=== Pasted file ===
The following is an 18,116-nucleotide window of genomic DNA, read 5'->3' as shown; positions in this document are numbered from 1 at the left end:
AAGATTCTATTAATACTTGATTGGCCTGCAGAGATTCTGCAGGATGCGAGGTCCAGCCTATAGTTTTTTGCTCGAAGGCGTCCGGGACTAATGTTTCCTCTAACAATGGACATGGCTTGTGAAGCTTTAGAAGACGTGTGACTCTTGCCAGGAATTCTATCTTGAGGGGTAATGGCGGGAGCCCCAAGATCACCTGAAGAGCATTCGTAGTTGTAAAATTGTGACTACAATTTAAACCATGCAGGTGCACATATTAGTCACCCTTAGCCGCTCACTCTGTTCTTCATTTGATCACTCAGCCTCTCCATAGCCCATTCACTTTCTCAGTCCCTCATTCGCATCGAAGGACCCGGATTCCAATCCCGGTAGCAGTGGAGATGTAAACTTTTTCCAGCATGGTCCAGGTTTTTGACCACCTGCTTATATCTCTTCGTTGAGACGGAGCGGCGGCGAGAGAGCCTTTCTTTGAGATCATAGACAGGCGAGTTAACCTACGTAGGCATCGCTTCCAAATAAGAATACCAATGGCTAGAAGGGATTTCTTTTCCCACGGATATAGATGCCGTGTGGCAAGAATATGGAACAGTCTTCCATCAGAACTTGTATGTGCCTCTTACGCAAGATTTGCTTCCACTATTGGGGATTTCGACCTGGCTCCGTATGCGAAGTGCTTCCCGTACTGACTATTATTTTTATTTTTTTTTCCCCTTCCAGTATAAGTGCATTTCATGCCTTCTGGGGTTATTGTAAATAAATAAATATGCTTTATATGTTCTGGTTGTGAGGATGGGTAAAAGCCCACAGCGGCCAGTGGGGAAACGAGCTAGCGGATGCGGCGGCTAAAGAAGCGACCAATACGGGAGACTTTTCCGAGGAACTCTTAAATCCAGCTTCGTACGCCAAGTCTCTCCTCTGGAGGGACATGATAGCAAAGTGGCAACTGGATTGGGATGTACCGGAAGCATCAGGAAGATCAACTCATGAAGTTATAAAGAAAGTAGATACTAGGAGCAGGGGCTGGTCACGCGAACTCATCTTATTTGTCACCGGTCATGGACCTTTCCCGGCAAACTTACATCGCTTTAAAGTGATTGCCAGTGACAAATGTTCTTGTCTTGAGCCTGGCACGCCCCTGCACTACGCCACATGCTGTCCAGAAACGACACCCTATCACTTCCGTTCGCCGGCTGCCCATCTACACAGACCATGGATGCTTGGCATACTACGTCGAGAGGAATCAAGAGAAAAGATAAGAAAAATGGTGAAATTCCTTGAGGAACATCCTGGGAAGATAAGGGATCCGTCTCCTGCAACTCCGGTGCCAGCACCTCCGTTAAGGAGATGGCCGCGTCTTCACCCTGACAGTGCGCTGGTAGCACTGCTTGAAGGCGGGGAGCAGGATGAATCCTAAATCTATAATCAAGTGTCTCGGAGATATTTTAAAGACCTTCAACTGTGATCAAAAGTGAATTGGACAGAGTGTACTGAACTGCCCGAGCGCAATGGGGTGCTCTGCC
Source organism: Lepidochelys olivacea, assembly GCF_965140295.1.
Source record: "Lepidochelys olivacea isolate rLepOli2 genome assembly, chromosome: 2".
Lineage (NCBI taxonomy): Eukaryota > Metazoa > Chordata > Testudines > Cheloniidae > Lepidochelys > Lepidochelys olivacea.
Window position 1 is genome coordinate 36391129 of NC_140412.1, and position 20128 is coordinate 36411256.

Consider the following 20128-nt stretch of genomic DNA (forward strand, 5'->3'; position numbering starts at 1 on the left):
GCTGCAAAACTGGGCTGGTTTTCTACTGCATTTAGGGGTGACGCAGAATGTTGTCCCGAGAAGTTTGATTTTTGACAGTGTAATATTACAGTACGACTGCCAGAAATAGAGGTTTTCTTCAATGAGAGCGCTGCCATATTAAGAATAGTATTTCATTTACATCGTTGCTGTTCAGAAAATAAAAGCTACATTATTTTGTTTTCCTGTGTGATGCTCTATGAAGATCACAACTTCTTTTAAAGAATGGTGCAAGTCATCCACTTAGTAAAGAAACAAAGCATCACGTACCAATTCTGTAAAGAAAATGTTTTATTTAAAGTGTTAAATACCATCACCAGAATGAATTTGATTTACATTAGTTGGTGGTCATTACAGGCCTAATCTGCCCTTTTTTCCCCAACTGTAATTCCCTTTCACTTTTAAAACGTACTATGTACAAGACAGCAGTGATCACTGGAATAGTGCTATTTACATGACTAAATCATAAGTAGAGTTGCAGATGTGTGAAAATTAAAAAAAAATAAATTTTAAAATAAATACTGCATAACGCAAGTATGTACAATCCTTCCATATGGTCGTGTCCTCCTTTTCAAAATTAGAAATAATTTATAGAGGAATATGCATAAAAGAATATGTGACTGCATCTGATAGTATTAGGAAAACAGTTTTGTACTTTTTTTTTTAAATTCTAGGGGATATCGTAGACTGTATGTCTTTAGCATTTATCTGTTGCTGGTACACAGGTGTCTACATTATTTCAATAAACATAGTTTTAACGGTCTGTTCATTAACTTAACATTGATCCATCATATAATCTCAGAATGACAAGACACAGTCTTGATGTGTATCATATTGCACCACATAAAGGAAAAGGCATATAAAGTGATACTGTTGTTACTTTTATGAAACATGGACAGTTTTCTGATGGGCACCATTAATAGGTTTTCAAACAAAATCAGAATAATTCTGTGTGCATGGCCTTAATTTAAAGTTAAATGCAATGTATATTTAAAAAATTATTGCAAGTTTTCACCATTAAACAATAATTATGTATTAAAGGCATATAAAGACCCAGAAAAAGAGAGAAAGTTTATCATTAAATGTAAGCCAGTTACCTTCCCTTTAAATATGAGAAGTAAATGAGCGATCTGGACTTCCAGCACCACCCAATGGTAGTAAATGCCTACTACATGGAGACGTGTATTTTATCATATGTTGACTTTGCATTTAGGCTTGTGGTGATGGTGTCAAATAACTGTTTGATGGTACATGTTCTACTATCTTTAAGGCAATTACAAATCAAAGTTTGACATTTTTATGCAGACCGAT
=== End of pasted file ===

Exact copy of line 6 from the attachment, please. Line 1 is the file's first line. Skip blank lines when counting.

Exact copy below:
Window position 1 is genome coordinate 36391129 of NC_140412.1, and position 20128 is coordinate 36411256.